What Supreme Court Justices said

In oral arguments on Monday, Supreme Court Justices agreed with the petitioner’s defense that, while Congress could have done a better job with their grammar in writing the CARES Act, they clearly intended ANCs to receive funding by their use of the Indian Self Determination Act.

“Congress did not deliberately and specifically refer to Alaska Native village and regional corporations established pursuant to a then-recent federal law only to exclude them in the very next clause,” said attorney Matthew Guarnieri, arguing on behalf of the government. “We don't think the statute should be read to be at war with itself.”

Justice Sonia Sotomayor asked Guarnieri about the implications for Alaska Natives should the court accept the respondent's position. 

“Would we be putting at risk all of those other services?” she asked. 

Guarnieri said that yes, affirming the lower court’s decision “would call into question the treatment of ANCs under numerous other federal laws that currently provide important federal benefits to Alaska Natives, including housing assistance and energy assistance.”

In a broader point, Guarnieri said that Congress has operated on the understanding for 45 years that ANCs are eligible to be treated as Native American tribes, though they are not federally recognized tribes. In another important point, Congress allocated additional funding to state and tribal governments in the American Rescue Plan, which used a different definition for tribal governments than the Indian Self Determination Act definition, specifically excluding ANCs from funding.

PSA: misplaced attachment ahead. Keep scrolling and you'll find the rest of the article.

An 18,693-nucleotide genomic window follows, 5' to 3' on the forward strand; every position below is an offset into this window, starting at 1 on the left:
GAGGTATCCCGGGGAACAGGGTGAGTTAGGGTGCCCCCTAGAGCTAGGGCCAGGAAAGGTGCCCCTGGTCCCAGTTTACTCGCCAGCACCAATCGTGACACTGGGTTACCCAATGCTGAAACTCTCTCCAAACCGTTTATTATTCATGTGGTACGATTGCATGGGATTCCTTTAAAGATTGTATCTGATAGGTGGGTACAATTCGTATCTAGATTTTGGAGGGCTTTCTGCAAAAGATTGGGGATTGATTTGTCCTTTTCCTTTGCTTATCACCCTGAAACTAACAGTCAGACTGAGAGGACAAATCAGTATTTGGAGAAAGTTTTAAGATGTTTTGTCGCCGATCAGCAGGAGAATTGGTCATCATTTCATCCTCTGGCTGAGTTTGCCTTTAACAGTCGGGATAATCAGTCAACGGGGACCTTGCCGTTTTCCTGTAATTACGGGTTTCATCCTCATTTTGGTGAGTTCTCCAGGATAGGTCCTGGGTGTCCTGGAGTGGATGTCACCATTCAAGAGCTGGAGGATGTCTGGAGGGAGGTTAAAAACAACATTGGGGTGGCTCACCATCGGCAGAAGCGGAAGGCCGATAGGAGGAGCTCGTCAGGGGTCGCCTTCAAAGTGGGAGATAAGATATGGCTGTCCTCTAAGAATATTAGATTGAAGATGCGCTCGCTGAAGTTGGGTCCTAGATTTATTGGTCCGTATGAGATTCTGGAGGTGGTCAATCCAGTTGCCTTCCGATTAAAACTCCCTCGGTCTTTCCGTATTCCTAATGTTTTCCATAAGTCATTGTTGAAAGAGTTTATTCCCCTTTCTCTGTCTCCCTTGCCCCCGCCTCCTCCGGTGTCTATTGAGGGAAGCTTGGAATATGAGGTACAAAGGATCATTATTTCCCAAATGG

Justice Amy Coney Barrett and Justice Neil Gorsuch suggested to tribal defendants that the argument was not about tribal sovereignty, but instead about a fight over a shared pool of money.

“The primary dispute here isn't about governance or who serves as the intermediary or the ANCs being able to trump how the villages might decide things but what piece of the pie goes where,” Barrett said. 

Justice Brett Kavanaugh said that the Supreme Court received a number of briefings from Senators and Congressman saying “the potential ramifications would be staggering if your position would not prevail.”

According to Miller, the Supreme Court will likely issue its opinion on the case by the end of June.

“One way or another, it seems to me the Justices were going to rule that the ANCs earned that funding," Miller said.

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About The Author
Jenna Kunze
Author: Jenna KunzeEmail: This email address is being protected from spambots. You need JavaScript enabled to view it.
Senior Reporter
Jenna Kunze is a staff reporter covering Indian health, the environment and breaking news for Native News Online. She is also the lead reporter on stories related to Indian boarding schools and repatriation. Her bylines have appeared in The Arctic Sounder, High Country News, Indian Country Today, Tribal Business News, Smithsonian Magazine, Elle and Anchorage Daily News. Kunze is based in New York.